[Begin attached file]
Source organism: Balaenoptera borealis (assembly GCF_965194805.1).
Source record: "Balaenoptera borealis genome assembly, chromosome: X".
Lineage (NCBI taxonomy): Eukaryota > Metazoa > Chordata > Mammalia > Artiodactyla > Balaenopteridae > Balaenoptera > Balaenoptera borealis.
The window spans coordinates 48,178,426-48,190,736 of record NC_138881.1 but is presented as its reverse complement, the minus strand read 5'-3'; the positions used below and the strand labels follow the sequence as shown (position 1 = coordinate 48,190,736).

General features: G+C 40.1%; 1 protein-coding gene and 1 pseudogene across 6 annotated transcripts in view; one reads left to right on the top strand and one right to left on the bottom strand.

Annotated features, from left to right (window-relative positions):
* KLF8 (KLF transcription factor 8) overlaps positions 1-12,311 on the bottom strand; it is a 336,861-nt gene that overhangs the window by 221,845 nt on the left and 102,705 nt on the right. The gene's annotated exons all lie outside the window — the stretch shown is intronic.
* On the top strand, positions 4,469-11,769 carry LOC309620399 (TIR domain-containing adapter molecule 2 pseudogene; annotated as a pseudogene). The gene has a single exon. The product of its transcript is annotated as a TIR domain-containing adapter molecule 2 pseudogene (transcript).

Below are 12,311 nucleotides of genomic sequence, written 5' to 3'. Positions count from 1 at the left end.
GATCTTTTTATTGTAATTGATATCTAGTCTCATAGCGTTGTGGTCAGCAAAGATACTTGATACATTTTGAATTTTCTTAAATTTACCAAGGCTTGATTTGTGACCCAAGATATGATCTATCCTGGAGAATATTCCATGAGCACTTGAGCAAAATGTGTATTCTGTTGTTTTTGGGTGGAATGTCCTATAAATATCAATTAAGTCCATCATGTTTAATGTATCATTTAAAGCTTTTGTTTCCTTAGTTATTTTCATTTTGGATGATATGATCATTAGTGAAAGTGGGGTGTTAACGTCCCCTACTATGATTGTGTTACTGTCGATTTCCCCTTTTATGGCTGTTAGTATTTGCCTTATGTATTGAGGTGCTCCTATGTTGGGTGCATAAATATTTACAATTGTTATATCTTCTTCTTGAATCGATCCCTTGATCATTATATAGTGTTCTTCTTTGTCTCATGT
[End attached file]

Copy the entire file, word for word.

Source organism: Balaenoptera borealis (assembly GCF_965194805.1).
Source record: "Balaenoptera borealis genome assembly, chromosome: X".
Lineage (NCBI taxonomy): Eukaryota > Metazoa > Chordata > Mammalia > Artiodactyla > Balaenopteridae > Balaenoptera > Balaenoptera borealis.
The window spans coordinates 48,178,426-48,190,736 of record NC_138881.1 but is presented as its reverse complement, the minus strand read 5'-3'; the positions used below and the strand labels follow the sequence as shown (position 1 = coordinate 48,190,736).

General features: G+C 40.1%; 1 protein-coding gene and 1 pseudogene across 6 annotated transcripts in view; one reads left to right on the top strand and one right to left on the bottom strand.

Annotated features, from left to right (window-relative positions):
* KLF8 (KLF transcription factor 8) overlaps positions 1-12,311 on the bottom strand; it is a 336,861-nt gene that overhangs the window by 221,845 nt on the left and 102,705 nt on the right. The gene's annotated exons all lie outside the window — the stretch shown is intronic.
* On the top strand, positions 4,469-11,769 carry LOC309620399 (TIR domain-containing adapter molecule 2 pseudogene; annotated as a pseudogene). The gene has a single exon. The product of its transcript is annotated as a TIR domain-containing adapter molecule 2 pseudogene (transcript).

Below are 12,311 nucleotides of genomic sequence, written 5' to 3'. Positions count from 1 at the left end.
GATCTTTTTATTGTAATTGATATCTAGTCTCATAGCGTTGTGGTCAGCAAAGATACTTGATACATTTTGAATTTTCTTAAATTTACCAAGGCTTGATTTGTGACCCAAGATATGATCTATCCTGGAGAATATTCCATGAGCACTTGAGCAAAATGTGTATTCTGTTGTTTTTGGGTGGAATGTCCTATAAATATCAATTAAGTCCATCATGTTTAATGTATCATTTAAAGCTTTTGTTTCCTTAGTTATTTTCATTTTGGATGATATGATCATTAGTGAAAGTGGGGTGTTAACGTCCCCTACTATGATTGTGTTACTGTCGATTTCCCCTTTTATGGCTGTTAGTATTTGCCTTATGTATTGAGGTGCTCCTATGTTGGGTGCATAAATATTTACAATTGTTATATCTTCTTCTTGAATCGATCCCTTGATCATTATATAGTGTTCTTCTTTGTCTCATGT